# change into .snapshot directory mfk8@login01:~ $ cd .snapshot # See contents of .snapshot directory. # The available snapshot directories are named with a timestamp of when these backups were taken. # In this example, the directory names contain the prefix "O2_home_" because we are in a user's home directory. mfk8@login01:.snapshot $ ls FSAnalyze-Snapshot-Current-1533427124 O2_home_daily_2018-10-28_02-00 O2_home_daily_2018-11-04_02-00 O2_home_weekly_2018-10-07_16-00 home.daily O2_home_daily_2018-10-29_02-00 O2_home_daily_2018-11-05_02-00 O2_home_weekly_2018-10-14_16-00 home.weekly O2_home_daily_2018-10-30_02-00 O2_home_daily_2018-11-06_02-00 O2_home_weekly_2018-10-21_16-00 O2_home_daily_2018-10-24_02-00 O2_home_daily_2018-10-31_02-00 O2_home_weekly_2018-09-09_16-00 O2_home_weekly_2018-10-28_16-00 O2_home_daily_2018-10-25_02-00 O2_home_daily_2018-11-01_02-00 O2_home_weekly_2018-09-16_16-00 O2_home_weekly_2018-11-04_16-00 O2_home_daily_2018-10-26_02-00 O2_home_daily_2018-11-02_02-00 O2_home_weekly_2018-09-23_16-00 SIQ-41aaccf519955ee9fff3befe969e62d7-latest O2_home_daily_2018-10-27_02-00 O2_home_daily_2018-11-03_02-00 O2_home_weekly_2018-09-30_16-00 # To restore a file we accidentally deleted on November 6, we can change to the previous day's backup directory: mfk8@login01:.snapshot $ cd O2_home_daily_2018-11-05_02-00 # Then we can list the contents of the directory: mfk8@login01:O2_home_daily_2018-11-05_02-00 $ ls file1.txt file2.txt file3.txt # Once the file to restore has been identified, we can copy it back to the home directory: mfk8@login01:O2_home_daily_2018-11-05_02-00 $ cp file1.txt ../../ # If you instead needed to restore a directory, use 'cp -r' instead of solely 'cp'

Longer-Term Storage Considerations

Networked storage on O2 can be classified in one of three ways: active, standby, or cold. For additional information on these storage offerings (including a comparative table), please reference the HMS RC page on Storage.

Active Storage

Active storage is storage upon which you expect to compute. For more information about this designation, please visit the HMS RC page on Active storage.


Standby storage is storage you might want to leverage if you have files that you only need to access infrequently. For more information about this storage offering, please visit the HMS RC page on Standby storage. A form to request standby storage can also be found on this page, as well as details for how to access this filesystem. Note that /n/standby is NOT accessible via O2 login nodes or compute nodes.

Cold Storage

Cold storage is storage you might leverage if you do not plan to ever access certain files ever again, e.g. you'd like to store certain files or datasets for archival only. A file or folder qualifies for cold storage if and only if you have no plans to access it for the foreseeable future (e.g. never). For more information about Cold Storage, please visit the dedicated HMS RC page. The form to request moving data to Cold Storage is available on that page. Additionally, please note that access to data in Cold is currently limited to HMS IT.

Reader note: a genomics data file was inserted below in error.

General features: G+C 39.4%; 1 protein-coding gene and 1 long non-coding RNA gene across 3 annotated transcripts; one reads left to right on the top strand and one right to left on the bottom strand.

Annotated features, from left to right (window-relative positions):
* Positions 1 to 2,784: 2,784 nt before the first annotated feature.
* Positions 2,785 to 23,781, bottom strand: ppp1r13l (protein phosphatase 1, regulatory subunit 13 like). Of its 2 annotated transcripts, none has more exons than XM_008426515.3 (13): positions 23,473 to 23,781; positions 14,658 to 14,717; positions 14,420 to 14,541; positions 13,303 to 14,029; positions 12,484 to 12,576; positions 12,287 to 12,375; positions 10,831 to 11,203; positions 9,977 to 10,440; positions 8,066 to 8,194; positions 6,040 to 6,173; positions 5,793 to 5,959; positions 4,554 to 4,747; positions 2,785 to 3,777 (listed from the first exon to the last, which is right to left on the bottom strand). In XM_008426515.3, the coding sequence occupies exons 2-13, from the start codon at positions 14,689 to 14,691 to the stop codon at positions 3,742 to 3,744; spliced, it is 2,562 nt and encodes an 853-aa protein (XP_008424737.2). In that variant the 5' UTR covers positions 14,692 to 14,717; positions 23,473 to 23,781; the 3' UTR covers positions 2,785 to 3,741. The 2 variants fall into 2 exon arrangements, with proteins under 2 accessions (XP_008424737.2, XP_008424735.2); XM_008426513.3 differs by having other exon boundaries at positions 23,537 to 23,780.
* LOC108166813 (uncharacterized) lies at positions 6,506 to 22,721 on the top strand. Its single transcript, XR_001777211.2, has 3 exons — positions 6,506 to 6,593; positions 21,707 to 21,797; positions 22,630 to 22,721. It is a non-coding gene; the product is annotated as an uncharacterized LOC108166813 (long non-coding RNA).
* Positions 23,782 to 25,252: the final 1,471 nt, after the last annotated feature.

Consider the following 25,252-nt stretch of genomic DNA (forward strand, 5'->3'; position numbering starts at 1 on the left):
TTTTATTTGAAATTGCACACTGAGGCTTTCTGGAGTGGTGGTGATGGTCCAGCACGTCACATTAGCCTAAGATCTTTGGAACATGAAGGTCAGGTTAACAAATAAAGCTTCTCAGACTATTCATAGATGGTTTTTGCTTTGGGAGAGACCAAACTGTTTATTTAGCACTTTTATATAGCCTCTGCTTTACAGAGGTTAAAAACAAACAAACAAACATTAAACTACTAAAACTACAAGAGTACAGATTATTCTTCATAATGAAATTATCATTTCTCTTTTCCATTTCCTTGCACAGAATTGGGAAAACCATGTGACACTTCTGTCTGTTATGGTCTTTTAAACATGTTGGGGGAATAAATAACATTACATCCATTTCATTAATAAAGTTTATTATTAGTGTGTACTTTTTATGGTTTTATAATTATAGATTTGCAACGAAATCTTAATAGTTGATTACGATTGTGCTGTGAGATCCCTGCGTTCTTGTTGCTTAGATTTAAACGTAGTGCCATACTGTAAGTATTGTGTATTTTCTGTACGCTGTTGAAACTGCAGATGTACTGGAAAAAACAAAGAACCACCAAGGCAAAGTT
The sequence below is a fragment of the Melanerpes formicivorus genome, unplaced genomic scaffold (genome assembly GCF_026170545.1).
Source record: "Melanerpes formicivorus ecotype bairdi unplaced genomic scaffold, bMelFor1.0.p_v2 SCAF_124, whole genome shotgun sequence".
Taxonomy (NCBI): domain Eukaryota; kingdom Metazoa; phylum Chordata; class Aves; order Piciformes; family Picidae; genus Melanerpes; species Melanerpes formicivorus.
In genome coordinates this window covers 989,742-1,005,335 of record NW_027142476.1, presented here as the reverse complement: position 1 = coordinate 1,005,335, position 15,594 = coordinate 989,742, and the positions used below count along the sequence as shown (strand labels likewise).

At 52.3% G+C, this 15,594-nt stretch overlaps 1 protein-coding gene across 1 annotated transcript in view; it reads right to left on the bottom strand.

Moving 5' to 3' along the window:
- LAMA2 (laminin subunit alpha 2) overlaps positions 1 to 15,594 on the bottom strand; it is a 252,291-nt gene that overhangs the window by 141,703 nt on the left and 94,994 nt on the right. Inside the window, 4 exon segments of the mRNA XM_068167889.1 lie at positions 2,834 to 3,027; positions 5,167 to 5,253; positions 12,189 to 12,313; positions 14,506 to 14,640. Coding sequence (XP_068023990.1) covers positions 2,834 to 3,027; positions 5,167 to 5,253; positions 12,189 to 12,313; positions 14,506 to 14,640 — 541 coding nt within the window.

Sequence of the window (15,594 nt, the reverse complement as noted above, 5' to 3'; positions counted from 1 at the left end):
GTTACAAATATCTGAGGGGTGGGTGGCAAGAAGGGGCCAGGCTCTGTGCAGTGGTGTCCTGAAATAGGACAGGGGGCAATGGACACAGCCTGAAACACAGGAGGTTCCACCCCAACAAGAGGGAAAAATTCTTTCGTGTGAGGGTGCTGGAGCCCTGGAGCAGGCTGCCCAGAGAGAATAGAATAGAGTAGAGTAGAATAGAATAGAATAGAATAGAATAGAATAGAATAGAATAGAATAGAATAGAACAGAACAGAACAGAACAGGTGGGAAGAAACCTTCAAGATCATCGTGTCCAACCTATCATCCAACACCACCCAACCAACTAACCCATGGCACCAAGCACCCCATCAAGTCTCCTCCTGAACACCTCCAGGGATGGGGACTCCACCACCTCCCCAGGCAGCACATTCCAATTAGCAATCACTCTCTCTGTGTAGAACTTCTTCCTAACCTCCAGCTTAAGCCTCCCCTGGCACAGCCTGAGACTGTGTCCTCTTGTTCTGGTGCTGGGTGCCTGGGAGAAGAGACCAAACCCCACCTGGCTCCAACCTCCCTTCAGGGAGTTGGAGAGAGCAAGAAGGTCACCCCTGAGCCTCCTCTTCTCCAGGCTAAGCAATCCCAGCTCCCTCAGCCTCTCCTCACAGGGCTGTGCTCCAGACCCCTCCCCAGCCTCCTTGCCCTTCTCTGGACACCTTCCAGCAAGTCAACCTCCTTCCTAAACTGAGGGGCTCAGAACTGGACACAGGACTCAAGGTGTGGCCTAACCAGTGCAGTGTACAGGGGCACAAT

Copying data to O2 and between filesystems

See File Transfer for information on moving data to/from desktops, or between filesystems.

Shared Filesystems

These filesystems are housed on a central file server and are available from any system within O2.






shared group data storage (Contact Research Computing if you need a group space)


shared group data storage


shared group data storage


individual account data storage


temporary/intermediate file storage


longer term archival storage

Note: The /n/files filesystem, which allowed shared group data storage, is not accessible from O2 compute or login nodes, only from the transfer partition. This partition has restricted access, so you will need to request access to run jobs there. See File Transfer for more details.

Temporary Filesystems

These filesystems tend to allow fast read and writes, but are not backed up. If you are doing significant I/O on a networked filesystem (like /n/groups or/home), it is often better to copy files from your home or group directory, process them, and copy output back, than to operate directly on files in your home or group directory.

/tmp is the standard UNIX temporary directory, and /tmp is a different hard drive on each machine. If you require the fastest I/O for your job, you can have a program write temporary intermediate files to the /tmp directory. A file you place in /tmp on a login node is not available in /tmp on a compute node or even on a different login node. If a job writes to /tmp, it will write to /tmp on the node the job is running on. There is not a lot of space, and you will be sharing it with anyone else that requires the use of /tmp on that node. Each node has a different /tmp, and if you need to fetch files from there, you will need to ssh directly to that compute node. Also, these files may be deleted any time after your job finishes.

Temporary filesystems are never backed up and are periodically automatically purged of unused data. The contents of these filesystems may also be deleted in the event of a system being rebooted or reinstalled.

[ Information below here is not important for most users ]

Synchronized Filesystems

These filesystems are housed on local disks on individual machines. We keep these filesystems synchronized using our deployment management infrastructure.






top of UNIX filesystem


most installed software


variable data such as logs and databases

Synchronized O2 filesystems are never backed up. The source system images from which compute nodes and application servers are built are backed up daily, and these can be used to reinstall a system.